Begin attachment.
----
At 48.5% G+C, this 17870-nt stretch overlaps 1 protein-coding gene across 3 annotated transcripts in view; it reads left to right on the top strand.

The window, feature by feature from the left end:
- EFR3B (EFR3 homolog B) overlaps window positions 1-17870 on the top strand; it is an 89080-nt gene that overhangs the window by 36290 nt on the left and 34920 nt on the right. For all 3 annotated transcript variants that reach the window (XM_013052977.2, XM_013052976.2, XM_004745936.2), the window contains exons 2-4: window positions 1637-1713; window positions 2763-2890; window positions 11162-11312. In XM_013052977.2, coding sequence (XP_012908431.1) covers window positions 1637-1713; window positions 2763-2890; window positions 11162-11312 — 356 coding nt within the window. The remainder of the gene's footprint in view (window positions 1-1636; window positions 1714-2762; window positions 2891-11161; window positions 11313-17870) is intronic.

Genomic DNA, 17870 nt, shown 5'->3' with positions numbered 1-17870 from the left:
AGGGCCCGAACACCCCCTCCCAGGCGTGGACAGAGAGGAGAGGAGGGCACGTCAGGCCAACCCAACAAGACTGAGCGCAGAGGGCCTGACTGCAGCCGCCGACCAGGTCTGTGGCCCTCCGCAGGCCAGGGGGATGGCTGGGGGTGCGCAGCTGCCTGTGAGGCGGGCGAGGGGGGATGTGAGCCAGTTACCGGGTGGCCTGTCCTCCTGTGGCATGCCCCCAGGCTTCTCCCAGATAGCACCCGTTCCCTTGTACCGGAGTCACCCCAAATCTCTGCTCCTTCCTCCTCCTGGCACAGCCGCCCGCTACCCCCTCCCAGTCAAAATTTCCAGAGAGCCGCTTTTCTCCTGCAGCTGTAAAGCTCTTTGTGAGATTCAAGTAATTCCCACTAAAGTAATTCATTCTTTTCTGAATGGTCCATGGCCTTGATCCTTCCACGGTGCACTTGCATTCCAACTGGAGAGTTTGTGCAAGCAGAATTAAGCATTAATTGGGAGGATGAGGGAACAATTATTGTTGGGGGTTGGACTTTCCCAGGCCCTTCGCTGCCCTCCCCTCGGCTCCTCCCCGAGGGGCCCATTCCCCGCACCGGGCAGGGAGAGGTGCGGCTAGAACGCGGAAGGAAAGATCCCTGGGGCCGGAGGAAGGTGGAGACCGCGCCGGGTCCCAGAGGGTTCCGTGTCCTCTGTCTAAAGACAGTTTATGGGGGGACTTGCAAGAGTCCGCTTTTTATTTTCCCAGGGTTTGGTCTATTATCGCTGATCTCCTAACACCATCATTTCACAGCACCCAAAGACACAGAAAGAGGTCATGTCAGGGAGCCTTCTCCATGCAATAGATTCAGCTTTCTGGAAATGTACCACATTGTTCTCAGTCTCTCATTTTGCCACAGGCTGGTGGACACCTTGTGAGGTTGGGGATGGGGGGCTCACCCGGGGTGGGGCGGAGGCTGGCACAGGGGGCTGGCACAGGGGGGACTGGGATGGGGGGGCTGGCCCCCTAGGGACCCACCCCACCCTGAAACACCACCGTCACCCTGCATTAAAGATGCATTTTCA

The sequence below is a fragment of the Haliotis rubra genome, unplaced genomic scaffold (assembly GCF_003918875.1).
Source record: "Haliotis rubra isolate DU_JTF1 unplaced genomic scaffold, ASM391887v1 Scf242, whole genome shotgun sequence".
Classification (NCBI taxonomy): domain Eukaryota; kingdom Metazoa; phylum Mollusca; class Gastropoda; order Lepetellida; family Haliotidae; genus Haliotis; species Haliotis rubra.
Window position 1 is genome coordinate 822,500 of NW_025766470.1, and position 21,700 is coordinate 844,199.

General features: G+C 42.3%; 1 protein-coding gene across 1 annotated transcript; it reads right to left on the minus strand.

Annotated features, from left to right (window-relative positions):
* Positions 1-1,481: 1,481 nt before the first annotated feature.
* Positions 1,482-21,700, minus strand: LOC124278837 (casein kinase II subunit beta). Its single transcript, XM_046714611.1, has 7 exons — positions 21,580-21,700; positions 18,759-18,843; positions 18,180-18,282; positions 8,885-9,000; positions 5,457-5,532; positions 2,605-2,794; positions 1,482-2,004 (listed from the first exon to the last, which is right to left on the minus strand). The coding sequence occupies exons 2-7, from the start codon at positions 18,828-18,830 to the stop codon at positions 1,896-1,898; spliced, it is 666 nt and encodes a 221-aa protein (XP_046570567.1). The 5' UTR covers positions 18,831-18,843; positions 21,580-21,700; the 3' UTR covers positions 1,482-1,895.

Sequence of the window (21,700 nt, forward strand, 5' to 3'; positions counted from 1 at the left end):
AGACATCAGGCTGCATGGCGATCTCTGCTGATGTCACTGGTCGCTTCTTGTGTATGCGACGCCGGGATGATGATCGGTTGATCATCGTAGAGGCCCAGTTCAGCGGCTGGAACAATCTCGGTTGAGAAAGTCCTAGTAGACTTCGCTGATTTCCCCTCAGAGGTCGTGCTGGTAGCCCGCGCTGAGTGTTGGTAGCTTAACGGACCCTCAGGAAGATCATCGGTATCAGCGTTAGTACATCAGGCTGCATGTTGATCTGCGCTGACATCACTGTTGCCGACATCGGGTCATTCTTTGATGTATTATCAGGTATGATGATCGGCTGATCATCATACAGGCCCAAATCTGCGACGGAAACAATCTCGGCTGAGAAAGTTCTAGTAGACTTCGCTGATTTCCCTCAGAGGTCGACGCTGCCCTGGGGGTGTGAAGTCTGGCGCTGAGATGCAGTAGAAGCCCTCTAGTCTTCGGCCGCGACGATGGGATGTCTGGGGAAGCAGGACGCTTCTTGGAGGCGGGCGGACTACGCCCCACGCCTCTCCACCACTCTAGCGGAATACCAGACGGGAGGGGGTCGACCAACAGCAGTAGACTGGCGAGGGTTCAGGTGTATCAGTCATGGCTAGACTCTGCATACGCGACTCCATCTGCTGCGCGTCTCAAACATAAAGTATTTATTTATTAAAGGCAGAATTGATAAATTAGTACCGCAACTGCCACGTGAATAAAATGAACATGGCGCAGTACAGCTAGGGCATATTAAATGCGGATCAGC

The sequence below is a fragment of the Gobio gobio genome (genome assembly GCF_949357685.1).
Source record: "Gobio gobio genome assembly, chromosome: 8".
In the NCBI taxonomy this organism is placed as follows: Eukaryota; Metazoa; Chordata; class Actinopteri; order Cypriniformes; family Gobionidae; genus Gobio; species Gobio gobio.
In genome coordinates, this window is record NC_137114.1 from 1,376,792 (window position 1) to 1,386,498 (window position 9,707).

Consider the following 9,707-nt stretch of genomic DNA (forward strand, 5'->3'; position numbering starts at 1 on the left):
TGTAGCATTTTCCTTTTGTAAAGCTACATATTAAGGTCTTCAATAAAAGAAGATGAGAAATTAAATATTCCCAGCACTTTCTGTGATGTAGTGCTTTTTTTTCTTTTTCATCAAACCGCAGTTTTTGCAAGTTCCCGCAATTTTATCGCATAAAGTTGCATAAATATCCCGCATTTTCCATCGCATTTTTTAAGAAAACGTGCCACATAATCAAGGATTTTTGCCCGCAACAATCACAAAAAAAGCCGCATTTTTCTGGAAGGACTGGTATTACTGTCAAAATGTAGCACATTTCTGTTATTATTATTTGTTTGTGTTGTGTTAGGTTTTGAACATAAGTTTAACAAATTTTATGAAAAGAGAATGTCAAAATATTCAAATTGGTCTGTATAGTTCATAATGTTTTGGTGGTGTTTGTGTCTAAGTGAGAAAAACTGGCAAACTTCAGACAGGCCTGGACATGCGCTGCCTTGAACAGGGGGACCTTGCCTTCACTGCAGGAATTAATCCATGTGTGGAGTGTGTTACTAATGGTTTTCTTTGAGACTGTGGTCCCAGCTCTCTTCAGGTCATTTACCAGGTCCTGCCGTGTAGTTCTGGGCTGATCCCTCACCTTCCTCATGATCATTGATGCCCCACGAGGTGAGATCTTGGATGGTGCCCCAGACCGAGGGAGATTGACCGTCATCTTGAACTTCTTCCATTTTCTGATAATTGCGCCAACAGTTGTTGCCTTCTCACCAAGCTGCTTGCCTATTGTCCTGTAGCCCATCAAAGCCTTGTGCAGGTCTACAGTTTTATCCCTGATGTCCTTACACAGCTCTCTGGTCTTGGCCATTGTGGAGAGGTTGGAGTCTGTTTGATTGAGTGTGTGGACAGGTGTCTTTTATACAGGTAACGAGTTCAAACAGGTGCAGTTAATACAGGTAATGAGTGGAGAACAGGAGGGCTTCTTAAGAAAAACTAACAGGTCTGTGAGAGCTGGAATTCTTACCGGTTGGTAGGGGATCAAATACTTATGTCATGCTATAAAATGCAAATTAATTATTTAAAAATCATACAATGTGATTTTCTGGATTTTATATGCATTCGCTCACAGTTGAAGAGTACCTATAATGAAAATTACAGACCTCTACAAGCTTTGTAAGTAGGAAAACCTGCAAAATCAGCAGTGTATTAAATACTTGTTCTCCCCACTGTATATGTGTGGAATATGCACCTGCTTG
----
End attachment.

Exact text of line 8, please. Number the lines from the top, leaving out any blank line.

Classification (NCBI taxonomy): domain Eukaryota; kingdom Metazoa; phylum Mollusca; class Gastropoda; order Lepetellida; family Haliotidae; genus Haliotis; species Haliotis rubra.